‘The most frightening bit was when someone said plane was on fire’
Survivor of plane crash tells of fear of being burned alive after surviving initial impact
A survivor of the Manx2 aircrash at Cork Airport which claimed the lives of six people today spoke of her horror and fear that she was going to be burned alive in the plane after surviving the initial impact when the plane crashed and flipped over on to its roof.
Heather Elliott (56), originally from Cork but living in Belfast, had boarded the Manx2 flight at George Best Airport to travel to Cork to visit her mother in Kinsale when the crash happened on the morning of February 10th, 2011.
Ms Elliott told the Coroner for South Cork, Frank O’Connell at the inquest how the most terrifying moment of the entire tragedy was the immediate aftermath of the crash when she realised the engines of the plane were on fire.
“The most frightening bit was when somebody said: ‘She’s going to go up’,
meaning the plane was going to go on fire. I could smell fuel and fumes. I was so terrified that I had survived the crash and now would be burned alive,” she said.
Ms Elliott told how she had struck up a conversation in the departure lounge in Belfast with fellow passenger, Laurence Wilson (58) and in the impact, he had ended up on top of her, weighing down on her neck and shoulders but they both reassured each other they were alive.
“Laurence and I were speaking to each other. We freed our hands and now we could hold each other hands. Laurence and I said a prayer together and then we heard voices and banging outside and we know that somebody was coming to help.”
Ms Elliott had earlier told the inquest of her impression of what happened when the Fairchild SA227-BC Metro piloted by Captain Jordi Sola Lopez (31) from Manresa in Spain, and co-pilot Andrew Cantle (27) from Sunderland in the UK, attempted to land in thick fog.
“The pilots told us that they were going to try again (after the first two attempts).
I don’t know which of them said it to us but they said the weather had improved and they were going to try again, and we went back down in quite thick fog,” said Ms Elliott.
“The thought crossed my mind that maybe I should brace myself. There was a bit of a niggle in my mind that something wasn’t right. I was concerned that the pilots couldn’t see where they were going, the fog was so thick.
“I remember the wheels being lowered and waiting for the thump on the ground but just before we were to land, there seemed to be a sharp turn to the left and then I think it did straighten up and then there was a thump and I thought we had landed.
“I was waiting for the thrust of the engines. It was like a car crash. I felt myself tumbling and the space around me getting smaller and everything came to a standstill. I realised I was alive and conscious and I knew I wasn’t badly hurt. I was in a kind of foetal position.”
Fellow passenger Laurence Wilson (58) from Belfast told today’s inquest that on their first attempt to land, the pilot came very close to the runway as he could see the lights on the runway but he pulled out and the plane ascended and went around again.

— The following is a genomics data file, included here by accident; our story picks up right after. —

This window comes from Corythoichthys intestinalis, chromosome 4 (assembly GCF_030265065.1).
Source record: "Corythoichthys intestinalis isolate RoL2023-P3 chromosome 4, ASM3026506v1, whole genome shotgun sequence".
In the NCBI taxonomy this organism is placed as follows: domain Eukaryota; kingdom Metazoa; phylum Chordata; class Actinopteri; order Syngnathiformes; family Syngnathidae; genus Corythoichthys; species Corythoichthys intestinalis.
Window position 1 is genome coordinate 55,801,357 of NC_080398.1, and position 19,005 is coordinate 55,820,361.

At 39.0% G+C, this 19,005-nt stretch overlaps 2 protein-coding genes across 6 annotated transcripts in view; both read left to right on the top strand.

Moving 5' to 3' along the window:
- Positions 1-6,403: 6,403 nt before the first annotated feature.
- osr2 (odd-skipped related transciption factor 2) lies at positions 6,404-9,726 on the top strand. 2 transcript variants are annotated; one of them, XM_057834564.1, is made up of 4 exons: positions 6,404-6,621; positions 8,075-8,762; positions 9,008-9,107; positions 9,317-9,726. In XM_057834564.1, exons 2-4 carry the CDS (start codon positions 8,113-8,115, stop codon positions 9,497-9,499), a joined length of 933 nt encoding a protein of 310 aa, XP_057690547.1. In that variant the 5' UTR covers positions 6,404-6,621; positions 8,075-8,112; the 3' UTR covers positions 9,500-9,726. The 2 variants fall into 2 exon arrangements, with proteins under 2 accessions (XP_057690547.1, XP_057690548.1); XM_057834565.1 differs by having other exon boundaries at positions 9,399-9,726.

“On the third attempt, the pilot took us a long way around and the co-pilot announced that the weather had changed for the better and that he was going to try and land the aircraft. This was relayed to me by the man sitting in front of me.
“Coming into the land for the third time, I was looking out the window on the left .... the ground appeared to close and I noticed the aircraft had not slowed down properly for landing. . . . As I was looking out the window, I suddenly saw grass, not the runway.
“As soon as I saw the ground at that exact time, the pilot gave the aircraft thrust and the aircraft went into the air but the aircraft banked to the right and the right hand wing touched the grass. All I remember was loads of mud like suffocating me, all on my face, all over me.
“The lady sitting opposite me (Ms Elliott) started screaming. I held her hand and then I heard Donal Walsh (another passenger) say: ‘It’s a fire’.
“At that stage I could hear the emergency services saying: “We will be with you soon,” said Mr Wilson.
Mr Walsh (26) from Waterford city told how after aborting the first two attempts to land, Capt Lopez came out of the cockpit and signalled with his hands that they had already made two attempts to land but that they would circle again a third time.
He said he quickly realized as the plane descended the third time in the fog and he spotted grass or the runway coming up very quickly that they were travelling too fast and it was not going to be smooth landing.
“I braced myself by putting my head between my legs and held my head in my hands - the plane moved in an upward direction to the right as if the pilot was going to pull out and abort landing once more. Then there was a thud and a crash and I think the plane turned over.
“I knew the plane had crashed and I was waiting for the final blow,” said Mr Walsh adding that he managed to free himself after the engine stopped and made his way along the upturned roof as mud started to come into through the roof of the fuselage.
Along with crew members, Capt Lopez and Co-pilot Cantle, others to lose their lives in the crash included passengers Richard Noble (48), from Belfast, Patrick Cullinan (45) living in Belfast; Brendan McAleese (39), from Co Antrim and Michael Evans (51), from Belfast.
The inquest continues.